Miscarriage: ‘My body wasn’t working the way it should have’

Having children was always the dream for former Miss World Rosanna Davison and her husband Wesley Quirke.

But while all their friends “seemed to be having normal healthy pregnancies”, the couple experienced 14 consecutive miscarriages in the space of two years.

“It was devastating for us,” recalled Rosanna.

“To go from one moment, feeling that growing new life to it disappearing very suddenly. It was heartbreaking.”

“I feel so connected to the women and the couples out there, and the men,
who haven’t been as lucky as we are.”

Warning: Some readers may find parts of this article distressing

The 2003 Miss World winner admits she felt like her “body was broken”.

“I was born with the ability to reproduce but it wasn’t working in the way it should.”

The daughter of Lady In Red singer Chris de Burgh said she found “coping mechanisms” by talking to friends and family, but added that “as a couple you have to find a way to cope as well”.

“There was a time in mid-2017 when we were getting nowhere,” Rosanna explained, in an interview with BBC Radio Ulster’s Good Morning Ulster programme.

“I said to my husband, ‘I don’t think I’m the woman to give you a family’.

“I knew how much he longed to be a dad, it was his dream as well.

“He said to me, ‘Rosie we’re going to have a good life, if we never have a family we’ll work out what to do’.

“He’s stuck by me but it can easily pull a couple apart.”


Rosanna Davison pictured with her father, singer Chris de Burgh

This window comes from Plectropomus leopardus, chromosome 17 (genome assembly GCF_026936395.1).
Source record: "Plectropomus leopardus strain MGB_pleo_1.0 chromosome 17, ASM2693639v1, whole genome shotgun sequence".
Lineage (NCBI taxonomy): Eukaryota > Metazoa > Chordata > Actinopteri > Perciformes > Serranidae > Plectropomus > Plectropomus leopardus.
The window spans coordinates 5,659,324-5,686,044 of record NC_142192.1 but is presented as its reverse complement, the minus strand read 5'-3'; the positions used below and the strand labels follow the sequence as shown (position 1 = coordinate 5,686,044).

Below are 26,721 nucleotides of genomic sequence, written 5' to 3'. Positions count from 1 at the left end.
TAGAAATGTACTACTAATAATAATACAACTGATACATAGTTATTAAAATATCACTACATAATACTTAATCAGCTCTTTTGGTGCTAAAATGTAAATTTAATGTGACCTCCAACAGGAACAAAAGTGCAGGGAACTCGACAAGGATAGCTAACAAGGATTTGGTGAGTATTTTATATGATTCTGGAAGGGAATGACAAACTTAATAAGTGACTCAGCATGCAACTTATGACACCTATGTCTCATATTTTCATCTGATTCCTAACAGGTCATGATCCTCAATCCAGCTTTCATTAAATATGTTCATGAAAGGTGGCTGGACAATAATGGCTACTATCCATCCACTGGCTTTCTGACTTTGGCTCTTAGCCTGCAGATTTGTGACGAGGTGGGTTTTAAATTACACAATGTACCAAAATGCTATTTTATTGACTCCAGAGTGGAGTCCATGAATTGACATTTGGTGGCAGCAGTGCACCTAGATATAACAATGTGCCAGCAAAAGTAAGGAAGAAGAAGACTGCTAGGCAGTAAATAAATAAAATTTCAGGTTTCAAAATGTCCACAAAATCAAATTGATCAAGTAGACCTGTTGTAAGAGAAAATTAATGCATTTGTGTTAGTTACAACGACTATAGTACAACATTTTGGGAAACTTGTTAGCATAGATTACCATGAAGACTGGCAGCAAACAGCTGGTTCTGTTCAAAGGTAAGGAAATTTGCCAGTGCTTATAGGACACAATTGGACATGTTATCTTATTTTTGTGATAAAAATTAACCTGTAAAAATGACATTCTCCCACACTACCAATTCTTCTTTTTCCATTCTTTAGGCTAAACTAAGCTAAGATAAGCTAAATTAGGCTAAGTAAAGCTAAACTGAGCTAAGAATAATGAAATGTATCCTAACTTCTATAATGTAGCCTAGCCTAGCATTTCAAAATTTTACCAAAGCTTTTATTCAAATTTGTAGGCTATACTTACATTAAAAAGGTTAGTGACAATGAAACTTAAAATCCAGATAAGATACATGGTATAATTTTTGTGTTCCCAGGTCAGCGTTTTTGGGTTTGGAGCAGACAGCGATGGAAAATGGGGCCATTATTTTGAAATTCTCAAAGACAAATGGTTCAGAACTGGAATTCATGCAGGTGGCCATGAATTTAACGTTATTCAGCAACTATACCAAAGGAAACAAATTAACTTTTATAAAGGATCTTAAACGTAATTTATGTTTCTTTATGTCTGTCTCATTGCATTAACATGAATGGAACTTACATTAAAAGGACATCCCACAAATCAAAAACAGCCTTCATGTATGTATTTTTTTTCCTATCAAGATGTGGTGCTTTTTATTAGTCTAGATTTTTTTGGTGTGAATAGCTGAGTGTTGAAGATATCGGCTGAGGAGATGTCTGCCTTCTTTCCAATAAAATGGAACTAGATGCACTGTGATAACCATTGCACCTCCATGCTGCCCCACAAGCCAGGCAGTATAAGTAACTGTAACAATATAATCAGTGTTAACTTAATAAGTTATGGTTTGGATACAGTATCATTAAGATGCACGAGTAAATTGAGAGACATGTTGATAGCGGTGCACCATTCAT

Image source, Andreas Rentz/ Getty Images

After undergoing numerous procedures and speaking to what seemed an endless list of specialists “to rule out everything that was possibly going wrong”, the couple spoke to a friend who “went down the surrogacy route and had a very positive experience”.

Rosanna said this encouraged her and her husband to investigate the process for themselves.

“We gathered all of the medical and legal advice that we could,” she said.

She recalled that it “took the guts of a year really to get all the blood tests down and contracts signed” with “the egg retrieval side of things” starting in early 2019.

“I found it difficult to come to the decision to go for surrogacy as I really battled with my feelings of, ‘How can I watch another woman carry my pregnancy, my child?’

“We decided it was our only option.”

The couple went down the route of commercial surrogacy “as we wanted to ensure no one was being exploited” although they “felt it was better for us not to build a relationship” with the surrogate until the last scan before their daughter Sophia was born.

‘It was just extraordinary’

Following a successful process in 2019, Rosanna said the plan had been to “go ahead with surrogacy again in 2020” however that plan never came to fruition as she found out she was pregnant with twins.

In April 2020, weeks after the Republic of Ireland had gone into lockdown due to the Covid-19 pandemic, she felt “tired, light-headed and a little emotional” and so took a pregnancy test.

“It immediately came up with two strong pink lines,” she said.

“It was just extraordinary and I still think about it a lot.”

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A post shared by Rosanna Davison (@rosanna_davison)

By sharing her and her husband’s story, Rosanna says she hopes to breakdown the stigma around fertility and miscarriage.

“When we were going through those years of struggle, I was desperate for a story of hope,” she said.

“I still feel a story of survivor’s guilt. I can’t believe we’ve come out the other side with our family.

“I feel so connected to the women and the couples out there, and the men, who haven’t been as lucky as we are.”

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